On October 20, 2022, the USCIS issued new guidance on Expedited EADs for Health Care Workers:
“Health Care Workers and Child Care Workers who have valid immigration status and have an initial Application for Employment Authorization (Form I-765) that has been pending for over 90 days, can request expedited processing. USCIS had previously announced this flexibility for qualifying healthcare and childcare workers with a pending employment authorization document (EAD) renewal application, whose EAD is expiring within 30 days or has already expired. USCIS is now extending this flexibility to include initial EAD applications that have been pending for over 90 days for healthcare and childcare workers.”
This page describes the process of obtaining working visas (H-1B) and green cards for allied health care workers including medical technologists, occupational therapists, pharmacists, physical therapists, speech language pathologists and audiologists.
We represent hospitals and health care providers across the United States. We have obtained H-1B visas and permanent residence for thousands of health care workers over the past 30 years.
Persons in most of the above occupations are eligible for temporary professional H-1B work visas. They must be sponsored by an employer in the United States, and paid at the prevailing wage for similarly situated US workers.
However, most Registered Nurses are ineligible for H-1B visas. Exceptions include Nurse Practitioners, CRNAs and Nurse Managers.
There is an 85,000 annual cap on the number of H-1B visa petitions which can be approved by the USCIS for cap-subject employers. Because of the large number of petitions submitted, USCIS uses a lottery to determine who will receive cap-subject H-1B status.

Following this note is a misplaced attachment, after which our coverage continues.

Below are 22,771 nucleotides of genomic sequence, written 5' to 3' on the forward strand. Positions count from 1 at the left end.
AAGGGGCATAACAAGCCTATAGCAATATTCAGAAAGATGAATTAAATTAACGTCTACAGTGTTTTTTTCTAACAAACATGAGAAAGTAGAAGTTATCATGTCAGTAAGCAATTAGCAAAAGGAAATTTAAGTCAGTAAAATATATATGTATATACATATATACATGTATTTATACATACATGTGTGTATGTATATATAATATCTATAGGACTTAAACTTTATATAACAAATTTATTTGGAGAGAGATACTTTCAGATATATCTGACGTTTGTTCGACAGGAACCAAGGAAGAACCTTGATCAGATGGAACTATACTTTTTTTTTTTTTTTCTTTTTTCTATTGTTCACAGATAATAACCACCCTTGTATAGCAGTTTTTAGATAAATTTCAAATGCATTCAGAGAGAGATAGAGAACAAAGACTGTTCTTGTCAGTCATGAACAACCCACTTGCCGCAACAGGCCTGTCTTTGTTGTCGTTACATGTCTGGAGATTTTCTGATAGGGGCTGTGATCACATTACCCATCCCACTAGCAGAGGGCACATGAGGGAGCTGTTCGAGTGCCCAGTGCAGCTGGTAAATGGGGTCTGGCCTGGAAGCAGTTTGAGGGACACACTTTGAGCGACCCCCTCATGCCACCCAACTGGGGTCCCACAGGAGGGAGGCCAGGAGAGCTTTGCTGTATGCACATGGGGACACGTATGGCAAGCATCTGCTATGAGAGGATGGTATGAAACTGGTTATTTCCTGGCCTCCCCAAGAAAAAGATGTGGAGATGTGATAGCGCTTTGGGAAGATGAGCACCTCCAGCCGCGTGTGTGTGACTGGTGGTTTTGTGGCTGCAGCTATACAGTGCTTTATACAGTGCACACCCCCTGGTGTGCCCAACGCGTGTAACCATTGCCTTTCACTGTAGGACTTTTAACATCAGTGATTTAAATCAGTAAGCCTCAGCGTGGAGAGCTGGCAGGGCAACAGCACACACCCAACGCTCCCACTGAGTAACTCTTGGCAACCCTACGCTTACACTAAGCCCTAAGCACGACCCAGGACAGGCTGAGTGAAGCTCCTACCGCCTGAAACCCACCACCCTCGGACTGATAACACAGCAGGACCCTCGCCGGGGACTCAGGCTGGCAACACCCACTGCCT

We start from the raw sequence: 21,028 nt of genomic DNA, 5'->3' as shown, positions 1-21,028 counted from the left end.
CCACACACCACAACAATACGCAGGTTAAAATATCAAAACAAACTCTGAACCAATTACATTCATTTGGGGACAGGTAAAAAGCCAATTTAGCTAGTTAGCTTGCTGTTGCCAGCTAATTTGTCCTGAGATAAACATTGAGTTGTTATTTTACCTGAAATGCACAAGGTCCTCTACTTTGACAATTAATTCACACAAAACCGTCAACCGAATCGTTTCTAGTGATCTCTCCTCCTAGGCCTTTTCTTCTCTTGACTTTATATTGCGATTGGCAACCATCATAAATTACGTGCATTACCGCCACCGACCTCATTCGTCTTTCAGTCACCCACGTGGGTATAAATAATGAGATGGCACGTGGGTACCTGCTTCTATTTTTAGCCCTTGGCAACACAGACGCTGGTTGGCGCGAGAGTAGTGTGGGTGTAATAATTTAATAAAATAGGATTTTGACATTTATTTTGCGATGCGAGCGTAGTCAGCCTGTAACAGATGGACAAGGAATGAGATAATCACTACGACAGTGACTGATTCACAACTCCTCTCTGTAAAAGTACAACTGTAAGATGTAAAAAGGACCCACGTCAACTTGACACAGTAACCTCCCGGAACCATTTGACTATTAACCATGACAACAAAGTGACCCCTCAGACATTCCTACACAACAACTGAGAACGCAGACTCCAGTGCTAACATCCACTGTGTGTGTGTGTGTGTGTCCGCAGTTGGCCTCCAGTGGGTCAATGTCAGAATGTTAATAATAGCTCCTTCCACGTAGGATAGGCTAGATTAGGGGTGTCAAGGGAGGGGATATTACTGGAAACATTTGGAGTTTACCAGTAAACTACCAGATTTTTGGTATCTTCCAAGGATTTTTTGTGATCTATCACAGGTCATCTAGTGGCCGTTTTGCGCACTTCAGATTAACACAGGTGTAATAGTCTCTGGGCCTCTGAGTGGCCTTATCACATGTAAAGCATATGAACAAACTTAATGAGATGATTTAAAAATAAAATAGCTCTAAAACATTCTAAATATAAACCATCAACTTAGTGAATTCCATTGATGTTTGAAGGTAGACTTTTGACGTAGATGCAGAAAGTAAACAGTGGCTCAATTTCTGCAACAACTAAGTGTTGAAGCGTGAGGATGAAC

However, if you are sponsored by an H-1B visa cap-exempt employer, there is no lottery and such employers can submit H-1B petitions all year long.
H-1B visa cap-exempt employers consist of:
- Institutions of higher education;
- Non-profit entities which are “related to” or “affiliated with” institutions of higher education;
- Non-profit research organizations;
- Government research organizations.
It is important to note that it is not necessary that you work “for”, but only “at” an institution of higher education to be considered cap-exempt.
You must be licensed in the state of intended employment (or be ineligible for a state license solely because you lack a social security number).
You must possess the required university degree for the job.
In addition, you must obtain a VisaScreen certificate. This certifies that your education is equivalent to the required degree in the U.S. and that you are proficient in English. You must obtain a VisaScreen certificate even if you received your professional education in the United States.
To obtain a green card, the employer must demonstrate that it is unable to find a qualified US professional for the health care workers job.